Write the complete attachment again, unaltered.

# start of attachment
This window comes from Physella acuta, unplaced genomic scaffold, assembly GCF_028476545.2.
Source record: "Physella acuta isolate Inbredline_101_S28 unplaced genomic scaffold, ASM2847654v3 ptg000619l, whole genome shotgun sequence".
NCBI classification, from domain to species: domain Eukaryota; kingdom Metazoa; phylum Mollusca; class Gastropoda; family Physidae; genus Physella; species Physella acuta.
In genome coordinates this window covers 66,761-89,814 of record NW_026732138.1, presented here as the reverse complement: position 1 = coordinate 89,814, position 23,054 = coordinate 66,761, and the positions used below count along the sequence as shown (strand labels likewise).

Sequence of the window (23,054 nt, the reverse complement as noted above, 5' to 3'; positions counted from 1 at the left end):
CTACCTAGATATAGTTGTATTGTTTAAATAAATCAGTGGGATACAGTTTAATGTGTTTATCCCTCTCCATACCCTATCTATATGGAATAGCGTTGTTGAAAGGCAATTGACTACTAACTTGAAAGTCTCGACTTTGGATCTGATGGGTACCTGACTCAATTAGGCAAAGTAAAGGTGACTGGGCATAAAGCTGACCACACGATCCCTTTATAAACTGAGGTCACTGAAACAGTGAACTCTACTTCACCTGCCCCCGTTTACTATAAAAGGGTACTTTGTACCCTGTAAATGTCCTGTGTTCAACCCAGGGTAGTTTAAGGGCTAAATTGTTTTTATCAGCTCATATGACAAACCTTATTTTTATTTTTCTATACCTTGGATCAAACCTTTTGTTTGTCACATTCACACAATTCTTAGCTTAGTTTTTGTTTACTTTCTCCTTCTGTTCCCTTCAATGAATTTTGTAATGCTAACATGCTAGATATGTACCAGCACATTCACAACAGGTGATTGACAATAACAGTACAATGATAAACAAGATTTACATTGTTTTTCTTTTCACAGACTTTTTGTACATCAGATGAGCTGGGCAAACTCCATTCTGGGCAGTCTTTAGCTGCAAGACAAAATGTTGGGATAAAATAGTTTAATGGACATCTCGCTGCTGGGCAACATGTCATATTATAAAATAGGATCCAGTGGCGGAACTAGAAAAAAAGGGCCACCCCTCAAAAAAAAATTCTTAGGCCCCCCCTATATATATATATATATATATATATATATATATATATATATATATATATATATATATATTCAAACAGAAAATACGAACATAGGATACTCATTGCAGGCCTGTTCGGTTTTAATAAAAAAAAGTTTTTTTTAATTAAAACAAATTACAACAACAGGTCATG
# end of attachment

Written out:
This window comes from Physella acuta, unplaced genomic scaffold, assembly GCF_028476545.2.
Source record: "Physella acuta isolate Inbredline_101_S28 unplaced genomic scaffold, ASM2847654v3 ptg000619l, whole genome shotgun sequence".
NCBI classification, from domain to species: domain Eukaryota; kingdom Metazoa; phylum Mollusca; class Gastropoda; family Physidae; genus Physella; species Physella acuta.
In genome coordinates this window covers 66,761-89,814 of record NW_026732138.1, presented here as the reverse complement: position 1 = coordinate 89,814, position 23,054 = coordinate 66,761, and the positions used below count along the sequence as shown (strand labels likewise).

Sequence of the window (23,054 nt, the reverse complement as noted above, 5' to 3'; positions counted from 1 at the left end):
CTACCTAGATATAGTTGTATTGTTTAAATAAATCAGTGGGATACAGTTTAATGTGTTTATCCCTCTCCATACCCTATCTATATGGAATAGCGTTGTTGAAAGGCAATTGACTACTAACTTGAAAGTCTCGACTTTGGATCTGATGGGTACCTGACTCAATTAGGCAAAGTAAAGGTGACTGGGCATAAAGCTGACCACACGATCCCTTTATAAACTGAGGTCACTGAAACAGTGAACTCTACTTCACCTGCCCCCGTTTACTATAAAAGGGTACTTTGTACCCTGTAAATGTCCTGTGTTCAACCCAGGGTAGTTTAAGGGCTAAATTGTTTTTATCAGCTCATATGACAAACCTTATTTTTATTTTTCTATACCTTGGATCAAACCTTTTGTTTGTCACATTCACACAATTCTTAGCTTAGTTTTTGTTTACTTTCTCCTTCTGTTCCCTTCAATGAATTTTGTAATGCTAACATGCTAGATATGTACCAGCACATTCACAACAGGTGATTGACAATAACAGTACAATGATAAACAAGATTTACATTGTTTTTCTTTTCACAGACTTTTTGTACATCAGATGAGCTGGGCAAACTCCATTCTGGGCAGTCTTTAGCTGCAAGACAAAATGTTGGGATAAAATAGTTTAATGGACATCTCGCTGCTGGGCAACATGTCATATTATAAAATAGGATCCAGTGGCGGAACTAGAAAAAAAGGGCCACCCCTCAAAAAAAAATTCTTAGGCCCCCCCTATATATATATATATATATATATATATATATATATATATATATATATATATATATATATTCAAACAGAAAATACGAACATAGGATACTCATTGCAGGCCTGTTCGGTTTTAATAAAAAAAAGTTTTTTTTAATTAAAACAAATTACAACAACAGGTCATG